I recently finished reading “The Yellow House” by Sarah M. Broom. I’ve finally collected and arranged my thoughts about this beautiful book. To understand why I enjoyed it the way I did, you should know some things about where I was raised. I grew up in a small town north of Philadelphia, where we knew every family on our block and most families in our community. The block, where my mother still lives, is the first of a street that runs from our town, across a major thoroughfare, and bends as it continues southeast for about 2 1/4 miles, ending in another town.
There is a yellow house on my block. I always remember it fondly, partly because I remember baking Christmas cookies in the basement with Miss Effie, the matriarch of the home. Also, the house seemed to always be full of children, something I dreamed of as an only child. There were six siblings and two cousins that I can remember. I didn’t know which parents went with which children until I was older. As a child I wasn’t interested. I only imagined that the children always had fun and never felt lonely.
I thought of that yellow house when I first heard of a book called “The Yellow House.” I read the reviews on the back and the summary on the jacket. I had to read this book about a large family in a yellow house on the short side of a long street street. I thought I would be reminded of my neighbors. Instead, I was reminded of a white house, built in 1954. With help from some of his wife’s brothers, a man with a wife, a nine year old son, and a 4 year old daughter built his home, one of the first on the block.
His wife’s brother, Joshua Braxton, lived down the block on the intersecting street in a home that faced my street. His sister, Margaret Henry, lived in a large house on a corner about a block away. Another sister, Louise Newman, lived in a rowhouse one block over from Margaret. A few miles away, near the asbestos mounds, lived another of his wife’s brothers, Theodore Braxton. Along with several siblings, the man had moved up north seeking a different life. After living in a tiny apartment on North Street, the man was finally able to build a home of his own, a white house on Highland Avenue. His daughter grew up and had one child, me. The beautiful architecture, a full scholarship, and the promise of freedom for the first time in my life drew me away from the white house to New Orleans.
I couldn’t put “The Yellow House” down. I once lived on St. Andrew Street, not very far from the Irish Channel neighborhood where Ivory Mae, the story’s hero, grew up. I know the areas where the pink camelback house, the Royal Street apartment, and uncle Joseph Soule’s home are. I know people who work at Lafon Nursing Home and who graduated from St. Mary’s School. My husband, like the author’s brother, worked in French Quarter restaurants for years. In fact, I’m familiar with almost every part of New Orleans that was mentioned. The only place I had never heard of is the short end of Wilson Street, the location of the yellow house.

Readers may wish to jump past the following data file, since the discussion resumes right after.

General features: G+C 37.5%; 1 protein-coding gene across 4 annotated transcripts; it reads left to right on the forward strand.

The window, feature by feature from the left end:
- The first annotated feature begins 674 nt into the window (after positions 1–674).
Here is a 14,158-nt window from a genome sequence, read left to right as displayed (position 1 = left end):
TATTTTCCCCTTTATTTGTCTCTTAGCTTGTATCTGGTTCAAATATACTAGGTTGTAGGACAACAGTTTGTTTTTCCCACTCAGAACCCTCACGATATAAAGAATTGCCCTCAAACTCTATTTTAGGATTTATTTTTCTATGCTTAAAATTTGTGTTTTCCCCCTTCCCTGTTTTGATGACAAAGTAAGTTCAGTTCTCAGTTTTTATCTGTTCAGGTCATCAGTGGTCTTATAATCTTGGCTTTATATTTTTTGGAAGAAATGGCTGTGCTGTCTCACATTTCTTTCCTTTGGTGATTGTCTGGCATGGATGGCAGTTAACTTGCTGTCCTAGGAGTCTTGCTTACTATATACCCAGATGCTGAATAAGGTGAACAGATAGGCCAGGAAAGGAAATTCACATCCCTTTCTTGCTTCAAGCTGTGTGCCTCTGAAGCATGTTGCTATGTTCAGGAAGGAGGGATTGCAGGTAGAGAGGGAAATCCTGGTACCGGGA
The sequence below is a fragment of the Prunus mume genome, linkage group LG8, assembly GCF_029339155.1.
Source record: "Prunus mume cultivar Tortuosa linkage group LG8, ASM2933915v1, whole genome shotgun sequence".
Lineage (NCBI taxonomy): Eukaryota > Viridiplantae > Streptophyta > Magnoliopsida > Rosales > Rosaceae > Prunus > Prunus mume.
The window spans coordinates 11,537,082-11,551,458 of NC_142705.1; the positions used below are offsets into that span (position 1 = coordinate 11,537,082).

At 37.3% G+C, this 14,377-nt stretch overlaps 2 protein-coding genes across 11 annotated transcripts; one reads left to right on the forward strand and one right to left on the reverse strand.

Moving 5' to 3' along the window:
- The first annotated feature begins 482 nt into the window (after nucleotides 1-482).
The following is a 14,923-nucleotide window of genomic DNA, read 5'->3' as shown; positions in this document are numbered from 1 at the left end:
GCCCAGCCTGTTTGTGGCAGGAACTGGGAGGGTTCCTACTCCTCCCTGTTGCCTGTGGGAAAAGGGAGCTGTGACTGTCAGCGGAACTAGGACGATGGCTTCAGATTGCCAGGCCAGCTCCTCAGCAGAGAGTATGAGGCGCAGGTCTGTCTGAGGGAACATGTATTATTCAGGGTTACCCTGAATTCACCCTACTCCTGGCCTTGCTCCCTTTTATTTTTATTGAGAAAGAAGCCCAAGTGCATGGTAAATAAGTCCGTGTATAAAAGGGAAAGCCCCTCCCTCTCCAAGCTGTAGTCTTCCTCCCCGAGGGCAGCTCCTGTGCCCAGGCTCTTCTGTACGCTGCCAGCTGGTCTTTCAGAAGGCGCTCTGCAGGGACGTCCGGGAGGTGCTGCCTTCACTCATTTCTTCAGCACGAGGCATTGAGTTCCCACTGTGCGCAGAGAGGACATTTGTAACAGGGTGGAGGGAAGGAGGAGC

Being somewhat hidden, bordered by train tracks and a major highway, encroached upon by industrial real estate, neglect, and the Water, the author’s childhood home constantly fought to merely exist. It’s the wayward family members that everyone believes can be better, but they can be nothing more than what they are. Ms. Broom’s observations about the obscurity of her tiny section of the street, and in a larger sense, the precarious history and future of New Orleans East, rang true to me. It is the history of many New Orleans neighborhoods – the life of New Orleans people.
An ignored community, a family sacrificing to shelter a child from the ills of subpar public schools, poverty, colorism, a dedicated single mother who does everything possible for her family – clinging stubbornly to what she knows. I understand leaving New Orleans only to find yourself wanting, no needing to be there. I’ve heard what happens when one sibling succumbs to drug use, stealing from mama’s house and enraging or frightening mama’s other children. I’ve known praying women – ladies who recite the rosary or chant a psalm or shake and shout, “Hallelujah!”
I’ve seen Black Indians posing for pictures in exchange for tips in the French Quarter. I’ve seen the housekeepers, dishwashers and other service workers at unsheltered bus stops, waiting to be driven to other neighborhoods where they can support themselves with their French Quarter wages.
I’ve seen some musicians plying their trade on sidewalks, earning their wages in buckets and up-turned hats. Others play in hotel ballrooms, fancy night clubs, classy restaurants, funky little bars, ancient saloons, run-down structures with actual holes in the walls and any place in between. Often, they’re riding buses or streetcars with the housekeepers and dishwashers, leaving the neighborhoods that pay them, returning to neighborhoods where they can afford shelter.
In the yellow house, built in an unlikely location, loved by many who lived there, maintained, dressed up, and repaired with limited resources and abundant creativity, I see New Orleans. It’s the home of those who were eager to leave and those who desire to stay forever. It’s the place of those who bless the location and curse the situation. It’s the home that is loved, hated, appreciated, disrespected, protected, invaded, tended, and ignored. A source of pride and shame, a physical and emotional shelter that can’t always protect it’s inhabitants, I have known the author’s yellow house. It’s the city that I love, the wayward place that everyone believed could be better, but might be nothing more than what it is.